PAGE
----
'No Phones, New Friends Friday' school lunch policy is making teens kinder — and less lonely
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When Iowa Valley Junior-Senior High School principal Janet Behrens observed her students in the cafeteria, she was dismayed to see that they spent more time looking down at their phones than they did looking at and interacting with each other. So last year, she implemented a new policy that's having a big impact.


According to KCRG News, "No Phones, New Friends Friday" requires students to put away their devices one day a week and sit with people they don't normally hang out with. When students enter the lunch room on Fridays, they get a colored card that assigns them to a specific table. Each table also has conversation starters to help kids break the ice and interact.

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Anyone who knows teens knows that this kind of forced socialization has the potential to backfire. Kids that age tend to separate themselves into groups and cling to their close friends. For some, having to make conversation with peers they don't know can feel like torture at first, so they may not immediately jump on board with such an idea.

At the same time, loneliness and social isolation is a growing problem among teens, despite (or perhaps because of) constantly being connected to other via social media. Something has to give.

Behrens said it took a couple of weeks for students to adjust, but thankfully, the policy seems to be working as intended.

"Everybody enjoys it," junior Page Weick told KCRG."I think people have a lot more respect for others."

Freshman Sahara Kanke said at first she didn't want to do it at all, but has since come around to loving the Friday lunches. "I think it's fun, I like doing it," she said. "People are more nice to each other now because they got to know each other at lunch."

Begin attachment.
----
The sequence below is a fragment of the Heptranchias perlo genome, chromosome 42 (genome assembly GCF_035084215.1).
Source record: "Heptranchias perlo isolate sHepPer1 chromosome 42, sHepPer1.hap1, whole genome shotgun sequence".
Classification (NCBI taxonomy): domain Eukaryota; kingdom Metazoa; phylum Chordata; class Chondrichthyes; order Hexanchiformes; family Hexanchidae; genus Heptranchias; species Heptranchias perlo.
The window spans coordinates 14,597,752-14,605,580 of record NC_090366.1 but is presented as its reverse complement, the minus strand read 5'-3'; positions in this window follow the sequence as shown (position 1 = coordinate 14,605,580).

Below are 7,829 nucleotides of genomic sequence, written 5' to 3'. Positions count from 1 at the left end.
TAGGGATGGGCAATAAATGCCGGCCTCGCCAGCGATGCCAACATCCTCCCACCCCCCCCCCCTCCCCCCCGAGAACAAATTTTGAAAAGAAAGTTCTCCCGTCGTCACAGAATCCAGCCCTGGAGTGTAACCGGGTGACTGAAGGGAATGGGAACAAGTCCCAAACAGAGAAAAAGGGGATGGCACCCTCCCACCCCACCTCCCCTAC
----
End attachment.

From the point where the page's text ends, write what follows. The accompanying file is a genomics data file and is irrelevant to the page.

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Principal Behrens is pleased to see how students have taken to the policy. "Every little thing helps in this day and age with all of the things that you have going on, all the pressures that they have with social media," she told KCRG. "It's nice to see them take a break from all that."

Teens may be particularly prone to the drama and pressure of social media, but they're not the only ones tethered to their phones to the detriment of face-to-face interaction. Perhaps we would all benefit from a No Phones, New Friends day in our lives, at least on occasion.

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Anne Hebert, a marketing writer living in Austin, TX, jokes that her closest friends think that her hobby is "low-key harassment for social good". She authors a website devoted entirely to People Doing Good Things. She's hosted a yearly canned food drive with up to 150 people stopping by to donate, resulting in hundreds of pounds of donations to take to the food bank for the past decade.

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Hebert isn't working with a specific organization. She is simply trying to motivate others to find ways to plug in to help get out the vote.

Photo by Phillip Goldsberry on Unsplash

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